In The Lightning Field, Nature and Art Merge to Shape an Electrifying Experience
Looking for a place to disconnect from the outer world while you reignite a connection to the land, the elements and yourself? I’ve been to and experienced the perfect place—a masterful art installation in the high desert of western New Mexico where no electronics are allowed, and the exact location is a well-guarded secret. It’s called The Lightning Field and it involves a spate of contradictions—you have to make arrangements to go months in advance but can only stay less than 24 hours. You’ll have to rely on others to take you there, but you’ll feel more in control of your own life after your sojourn.
Created in 1977, The Lightning Field puts to use the vast open space and stunning vacancy of the remote New Mexican desert plateau it occupies to explore the meaning of scale and terrain, and overhaul our perceptions of land and the natural phenomena that impact it.
The installation relies on repetition of a very simple shape – a pointed rod. 400 of them. Made of polished stainless steel, measuring two-inches in diameter and 15 to 26 feet high, and set vertically into the ground across a 1 mile by 1 kilometer rectangular grid, the rods lead the viewer’s eyes upward and outward into the distance.
Located 7,200 feet above sea level in Catron County, New Mexico, The Lighting Field is a challenge to access. But if you make the effort, you’ll have a magnificent, one-of-a kind experience worth every bit of the time, energy and thought you put into it!
Though devoid of humanity, this plateau is extremely electrically active and whipped by powerful winds. You may not see lightning strikes around the poles—they’re pretty rare—but you’re almost sure to see dramatic, unceasing displays of bolts rending the skies above the distant mountains.
If You Want to Go
The Lightning Field is maintained by the Dia Art Foundation and seeing itrequires an overnight stay in a rustic cabin for six at the edge of the field of rods—you can visit from May through October but must book well in advance. Only Dia reps know the exact location of the installation. On the day of your stay, you’ll meet up with one of them who’ll pile you in a dust-streaked van and drive you, your cabin companions and some supplies out to the middle-of-nowhere, about 45 minutes away.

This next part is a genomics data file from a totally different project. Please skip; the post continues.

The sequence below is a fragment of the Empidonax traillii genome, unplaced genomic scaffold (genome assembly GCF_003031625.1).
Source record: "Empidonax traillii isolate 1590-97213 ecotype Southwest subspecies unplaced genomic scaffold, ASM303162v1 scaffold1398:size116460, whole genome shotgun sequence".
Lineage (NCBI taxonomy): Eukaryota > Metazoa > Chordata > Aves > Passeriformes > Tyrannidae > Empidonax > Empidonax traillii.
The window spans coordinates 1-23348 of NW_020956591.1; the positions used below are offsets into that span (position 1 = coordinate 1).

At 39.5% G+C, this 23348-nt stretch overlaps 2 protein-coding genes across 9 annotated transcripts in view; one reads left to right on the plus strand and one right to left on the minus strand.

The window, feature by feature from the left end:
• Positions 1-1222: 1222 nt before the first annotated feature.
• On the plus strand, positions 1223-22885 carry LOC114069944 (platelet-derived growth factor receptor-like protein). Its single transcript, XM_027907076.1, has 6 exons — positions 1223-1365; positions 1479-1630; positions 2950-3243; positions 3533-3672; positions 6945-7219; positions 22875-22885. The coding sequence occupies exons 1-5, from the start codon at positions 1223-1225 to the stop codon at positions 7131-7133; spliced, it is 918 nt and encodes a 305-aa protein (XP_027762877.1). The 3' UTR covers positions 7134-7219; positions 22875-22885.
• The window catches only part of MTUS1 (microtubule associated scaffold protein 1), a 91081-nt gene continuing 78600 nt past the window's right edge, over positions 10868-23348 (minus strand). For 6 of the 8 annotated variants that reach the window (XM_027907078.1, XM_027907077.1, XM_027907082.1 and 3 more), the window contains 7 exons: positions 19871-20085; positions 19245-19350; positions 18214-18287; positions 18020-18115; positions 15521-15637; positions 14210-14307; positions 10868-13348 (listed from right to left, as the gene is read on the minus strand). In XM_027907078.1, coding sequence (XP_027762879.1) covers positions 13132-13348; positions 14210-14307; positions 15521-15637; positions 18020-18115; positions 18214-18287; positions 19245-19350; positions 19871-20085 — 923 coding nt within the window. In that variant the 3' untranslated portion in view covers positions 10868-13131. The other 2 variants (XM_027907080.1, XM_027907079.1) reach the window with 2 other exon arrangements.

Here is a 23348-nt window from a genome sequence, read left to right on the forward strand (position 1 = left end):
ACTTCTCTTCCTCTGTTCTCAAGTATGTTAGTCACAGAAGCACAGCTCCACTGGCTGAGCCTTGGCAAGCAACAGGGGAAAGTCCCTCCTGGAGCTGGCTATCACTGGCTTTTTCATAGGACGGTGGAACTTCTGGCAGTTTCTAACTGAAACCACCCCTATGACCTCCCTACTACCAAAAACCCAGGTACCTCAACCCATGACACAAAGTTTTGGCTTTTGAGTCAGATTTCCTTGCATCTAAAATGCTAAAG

The meeting place for the ride, the tiny town of Quemado, New Mexico, will begin to prepare you for the overnight cabin stay ahead—because there’s nothing to do in Quemado but grab a quick bite, sign your name in a log book in the all-but-empty Dia office and wait for the other cabin guests to arrive. And since they’ll be coming from all over (world renowned 20th-century artistic masterpieces tend to attract people from everywhere), and the drive to Quemado is likely to be long and unfamiliar to most (it takes about three hours from Albuquerque), you may be waiting for quite a while. Practice opening yourself up to the kind of stillness only the desert can provide and tuning into spare surroundings.
It’s not easy to make the required arrangements or get here, so it’s best not to venture if you can’t do without electronic devices (they’re not allowed—Dia will give you a shortwave radio to contact the office if there’s an emergency), or if you’re unable to see the silver linings in isolation, modest forms of shelter and folks who may or may not be kindred souls.
But if you’re at least willing to try, the payoff will be enormous.
It will be late afternoon when you arrive at The Lightning Field. Explore the cabin then head out to the poles and walk around the 220-foot gaps between them and far into the distance. As the sun sets, you’ll hear the coyotes howl and spot the waning rays of light on the shimmering poles. You’ll be ready to prep your provided dinner.